• 2016 Symposium

Salman v. United States

Changing the Course of Insider Trading Law?

On October 5, the Supreme Court will hear oral argument in an insider trading case—Salman v. United States—for the first time in nearly two decades. The Court’s decision in Salman is expected to resolve a major circuit split between the Second and Ninth Circuits as to when tipping and trading on stock tips constitute violations of the antifraud provisions of the federal securities laws. This online Symposium features the insights of five prominent securities law scholars (Jill E. Fisch, Donald C. Langevoort, Jonathan R. Macey, and A.C. Pritchard, with an introductory piece by Donna M. Nagy) into how Salman might shape the landscape of insider trading jurisprudence in the years to come.

Symposium Essays

Salman v. United States

Insider Trading’s Tipping Point?

The Supreme Court’s 2016 term officially begins on the first Monday in October. But corporate insiders, securities analysts, and professional traders (as well as securities lawyers and scholars) are focusing their attention on Wednesday, October 5, when the Court, for the first time in nearly two decades, will hear argument in an insider trading case.…

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Informational Cronyism

I. The Issues in Salman If Maher Kara, the Citigroup analyst at the center of the Salman case now before the Supreme Court, was forbidden under SEC Rule 10b-5 from trading securities for his own account while in possession of the valuable secrets to which his job gave him access, should he instead be able…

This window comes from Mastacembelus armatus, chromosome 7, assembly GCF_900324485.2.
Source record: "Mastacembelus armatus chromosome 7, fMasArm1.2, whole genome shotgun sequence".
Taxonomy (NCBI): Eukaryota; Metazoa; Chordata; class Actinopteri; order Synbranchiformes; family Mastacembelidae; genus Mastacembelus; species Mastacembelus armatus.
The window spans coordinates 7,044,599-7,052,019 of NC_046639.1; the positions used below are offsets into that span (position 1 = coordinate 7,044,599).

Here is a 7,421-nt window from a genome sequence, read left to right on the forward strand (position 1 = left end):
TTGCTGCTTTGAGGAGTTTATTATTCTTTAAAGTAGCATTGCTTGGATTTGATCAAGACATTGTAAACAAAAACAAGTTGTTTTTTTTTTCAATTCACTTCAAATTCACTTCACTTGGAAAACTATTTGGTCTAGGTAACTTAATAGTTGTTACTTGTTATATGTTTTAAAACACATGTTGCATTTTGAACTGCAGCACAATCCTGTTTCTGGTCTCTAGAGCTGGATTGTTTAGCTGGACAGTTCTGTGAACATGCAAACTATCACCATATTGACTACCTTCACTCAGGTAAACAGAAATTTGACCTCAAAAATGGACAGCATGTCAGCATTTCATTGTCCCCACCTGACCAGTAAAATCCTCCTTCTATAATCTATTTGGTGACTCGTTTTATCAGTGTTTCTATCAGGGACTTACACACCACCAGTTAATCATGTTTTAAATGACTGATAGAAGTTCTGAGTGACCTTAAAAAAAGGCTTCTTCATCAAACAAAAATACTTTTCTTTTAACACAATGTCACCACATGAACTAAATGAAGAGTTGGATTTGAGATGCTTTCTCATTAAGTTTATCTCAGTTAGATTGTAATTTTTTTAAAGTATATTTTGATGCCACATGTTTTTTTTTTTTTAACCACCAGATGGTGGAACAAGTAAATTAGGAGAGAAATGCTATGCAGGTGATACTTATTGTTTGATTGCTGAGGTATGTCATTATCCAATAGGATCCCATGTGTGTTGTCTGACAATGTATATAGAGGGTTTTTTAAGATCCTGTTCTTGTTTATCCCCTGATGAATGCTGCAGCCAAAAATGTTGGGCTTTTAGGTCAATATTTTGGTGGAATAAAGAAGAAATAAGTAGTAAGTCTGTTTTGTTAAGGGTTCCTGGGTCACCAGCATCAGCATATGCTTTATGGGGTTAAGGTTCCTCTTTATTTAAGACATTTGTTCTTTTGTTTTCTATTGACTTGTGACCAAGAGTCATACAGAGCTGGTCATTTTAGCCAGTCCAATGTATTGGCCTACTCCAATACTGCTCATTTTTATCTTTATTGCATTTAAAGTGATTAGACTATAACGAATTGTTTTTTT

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Family Ties

Salman and the Scope of Insider Trading

Introduction This fall, the U.S. Supreme Court will hear argument in Salman v. United States to consider the scope of insider trading liability under the federal securities laws. Specifically, the Court will consider the legal standard for tippee liability, a standard that it first articulated in its 1983 decision in Dirks v. SEC. Dirks considered…

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The SEC, Administrative Usurpation, and Insider Trading

The history of insider trading law is a tale of administrative usurpation and legislative acquiescence. Congress has never enacted a prohibition against insider trading, much less defined it. Instead, the SEC has led in defining insider trading, albeit without the formality of rulemaking, and subject to varying degrees of oversight by the courts. The reason…

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The Genius of the Personal Benefit Test

Introduction On October 5, when the U.S. Supreme Court hears Salman v. United States, it will focus on the role of the “personal benefit” test in insider trading law for the first time since the test was established in the now iconic 1983 case Dirks v. SEC. Dirks reaffirmed the principle that trading on the…

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